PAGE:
President Trump on Tuesday added his former White House aide, Omarosa Manigault Newman, to the growing list of African-Americans he has publicly denigrated on Twitter, calling her “that dog” and a “crazed, crying lowlife” in the wake of her allegations against him of mental deterioration and racism. Even for a president who consistently takes to Twitter to assail his adversaries, the morning tweet about Ms. Manigault Newman was a remarkably crude use of the presidential bully pulpit to disparage a minority woman who once served at the highest levels in his White House. The tweet reprised Mr. Trump’s repeated use of the term “dog” as a way of dehumanizing critics. It was the latest reminder that the president is more than willing to question the looks and intelligence of African-Americans who challenge him.
via nytimes: Trump’s ‘That Dog’ Attack on Omarosa Manigault Newman Is Latest Insult Aimed at Black People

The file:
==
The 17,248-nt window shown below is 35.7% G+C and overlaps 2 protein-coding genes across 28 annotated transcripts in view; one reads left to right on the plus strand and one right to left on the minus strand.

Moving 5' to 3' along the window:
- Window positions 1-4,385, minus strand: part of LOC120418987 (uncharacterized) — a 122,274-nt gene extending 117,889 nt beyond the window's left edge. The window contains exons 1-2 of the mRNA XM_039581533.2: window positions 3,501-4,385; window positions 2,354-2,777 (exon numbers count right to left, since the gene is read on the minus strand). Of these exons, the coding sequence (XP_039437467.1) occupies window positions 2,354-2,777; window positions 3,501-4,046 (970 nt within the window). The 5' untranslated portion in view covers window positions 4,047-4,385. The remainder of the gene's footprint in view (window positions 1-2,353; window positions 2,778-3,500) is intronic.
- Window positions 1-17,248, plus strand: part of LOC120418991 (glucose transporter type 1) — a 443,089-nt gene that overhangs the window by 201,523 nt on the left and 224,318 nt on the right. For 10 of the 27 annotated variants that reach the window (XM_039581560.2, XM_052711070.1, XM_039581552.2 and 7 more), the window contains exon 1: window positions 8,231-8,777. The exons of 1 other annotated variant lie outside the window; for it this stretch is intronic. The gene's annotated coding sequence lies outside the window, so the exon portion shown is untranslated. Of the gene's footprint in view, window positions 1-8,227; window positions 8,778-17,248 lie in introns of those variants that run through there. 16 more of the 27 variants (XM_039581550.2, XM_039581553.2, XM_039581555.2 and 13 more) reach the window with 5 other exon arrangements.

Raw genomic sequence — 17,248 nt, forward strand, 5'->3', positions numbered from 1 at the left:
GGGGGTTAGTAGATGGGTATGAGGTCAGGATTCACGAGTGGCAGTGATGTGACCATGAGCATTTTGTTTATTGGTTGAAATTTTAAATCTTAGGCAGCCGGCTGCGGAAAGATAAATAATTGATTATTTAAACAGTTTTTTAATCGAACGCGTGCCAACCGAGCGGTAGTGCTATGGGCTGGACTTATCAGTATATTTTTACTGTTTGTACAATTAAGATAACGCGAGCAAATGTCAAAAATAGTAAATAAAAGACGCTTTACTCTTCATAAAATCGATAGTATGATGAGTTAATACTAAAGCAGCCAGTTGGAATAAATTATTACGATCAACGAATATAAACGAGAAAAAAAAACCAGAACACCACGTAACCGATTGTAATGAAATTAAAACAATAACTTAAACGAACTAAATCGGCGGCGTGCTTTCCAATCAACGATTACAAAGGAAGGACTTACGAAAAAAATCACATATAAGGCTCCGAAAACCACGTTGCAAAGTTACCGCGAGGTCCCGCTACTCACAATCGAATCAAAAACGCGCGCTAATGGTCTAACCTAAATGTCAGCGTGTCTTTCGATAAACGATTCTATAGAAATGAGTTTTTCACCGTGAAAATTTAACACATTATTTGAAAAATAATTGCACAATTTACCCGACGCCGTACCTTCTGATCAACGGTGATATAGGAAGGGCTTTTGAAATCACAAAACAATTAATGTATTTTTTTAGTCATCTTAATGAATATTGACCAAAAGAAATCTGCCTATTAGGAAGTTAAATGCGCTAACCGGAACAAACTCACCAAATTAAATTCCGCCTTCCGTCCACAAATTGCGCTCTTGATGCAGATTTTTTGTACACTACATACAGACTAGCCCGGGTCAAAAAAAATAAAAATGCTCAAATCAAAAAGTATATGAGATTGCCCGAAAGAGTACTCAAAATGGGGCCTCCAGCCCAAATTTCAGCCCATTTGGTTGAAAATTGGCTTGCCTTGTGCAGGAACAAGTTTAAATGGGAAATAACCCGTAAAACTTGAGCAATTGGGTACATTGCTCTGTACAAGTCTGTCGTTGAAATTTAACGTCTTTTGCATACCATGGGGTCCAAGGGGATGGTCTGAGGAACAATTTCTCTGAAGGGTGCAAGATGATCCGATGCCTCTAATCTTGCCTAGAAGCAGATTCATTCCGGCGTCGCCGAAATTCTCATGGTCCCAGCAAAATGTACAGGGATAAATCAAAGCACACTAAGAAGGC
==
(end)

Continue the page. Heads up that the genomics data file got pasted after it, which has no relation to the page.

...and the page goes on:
siehe auch: Dog Days: Trump and His Toxic Twitter Insults of Omarosa. The fired White House aide has made the President so angry that he’s back to using a favorite campaign-trail insult. The President of the United States called someone a “dog” on Twitter Tuesday morning, another first for his debasement of Presidential rhetoric. It is, sadly, not a surprise. “Dog” has long been one of Trump’s favorite Twitter insults, and he is the first President in more than a hundred years not to have a dog as a pet in the White House. (Trump once told his biographer Tim O’Brien that he considered all animals “germy.”) A more or less complete list of those he has attacked with this label, just since his entry into national politics in 2015, includes: Mitt Romney, the 2012 Republican Presidential nominee, who “choked like a dog”; David Gregory, the former host of “Meet the Press,” “fired like a dog!”; Chuck Todd, Gregory’s replacement as “Meet the Press” host, “who will be fired like a dog”; Ted Cruz, Trump’s 2016 Republican primary opponent, who “lies like a dog—over and over again”; Ted Cruz’s former communications director, “fired like a dog”; Brent Bozell, the conservative columnist at National Review, who “came to my office begging for money like a dog”; Erick Erickson, the anti-Trump conservative blogger, “fired like a dog”; Glenn Beck, the former Fox TV host, also “fired like a dog”; George Will, the conservative Washington Post columnist, “thrown off ABC like a dog!”; and Arianna Huffington, the liberal Web site founder, “a dog who wrongfully comments on me.” But all of those tweets, as intemperate as they were, were made before Trump actually became the President. Yes, he complained last October that the Tennessee Senator Bob Corker, one of his few remaining public critics in the Republican Party, could no longer get elected “dog catcher.” And Trump has hurled playground taunts at a breathtakingly long line of targets during his eighteen months in office, from African-American football players to the Prime Minister of Canada. But, for whatever reason, Trump had restrained himself from using what is clearly one of his favorite insults until 7:31 on Tuesday morning: “When you give a crazed, crying lowlife a break, and give her a job at the White House, I guess it just didn’t work out. Good work by General Kelly for quickly firing that dog!” The precipitating cause of the President’s Twitter rant was the betrayal by his former television protégée turned White House adviser, Omarosa Manigault-Newman, whose new memoir, “Unhinged,” recounts scenes of Trump White House madness throughout his troubled first year in office. In the course of her book tour, Manigault-Newman has revealed, on live television, what she says are secretly taped conversations with Trump and White House chief of staff John Kelly as he was firing her in the White House Situation Room. The accusations seem to have stunned Trump, who first called her a “lowlife” during a Presidential photo op on Friday (very likely another first in the annals of rhetorical taboos broken by the 45th president), and who seemed to believe that she, like his legions of other fired and forced out former aides, would remain silent under the terms of the legally dubious non-disclosure agreements they have been forced to sign. The tweet exploded like a bomb on Twitter, where many immediately labeled it as racist and sexist (and noted that it came after Manigault-Newman alleged that there were recordings of Trump using the N-word during tapings of his “Apprentice” TV show). Trump has undoubtedly been on an awful recent streak of insulting African-Americans who dare to oppose him, from calling Don Lemon, a black CNN anchor, “the dumbest man on television” to questioning the intelligence of the NBA star LeBron James and the Democratic congresswoman Maxine Waters. And so, once again, we are left with a public debate over just how low Trump has sunk: until now, Trump has used the Twitter insult “dog” to demean primarily white men. What did he mean by applying it to an African-American woman? Was he being racist, sexist, some toxic combination of the two? Or merely horrible?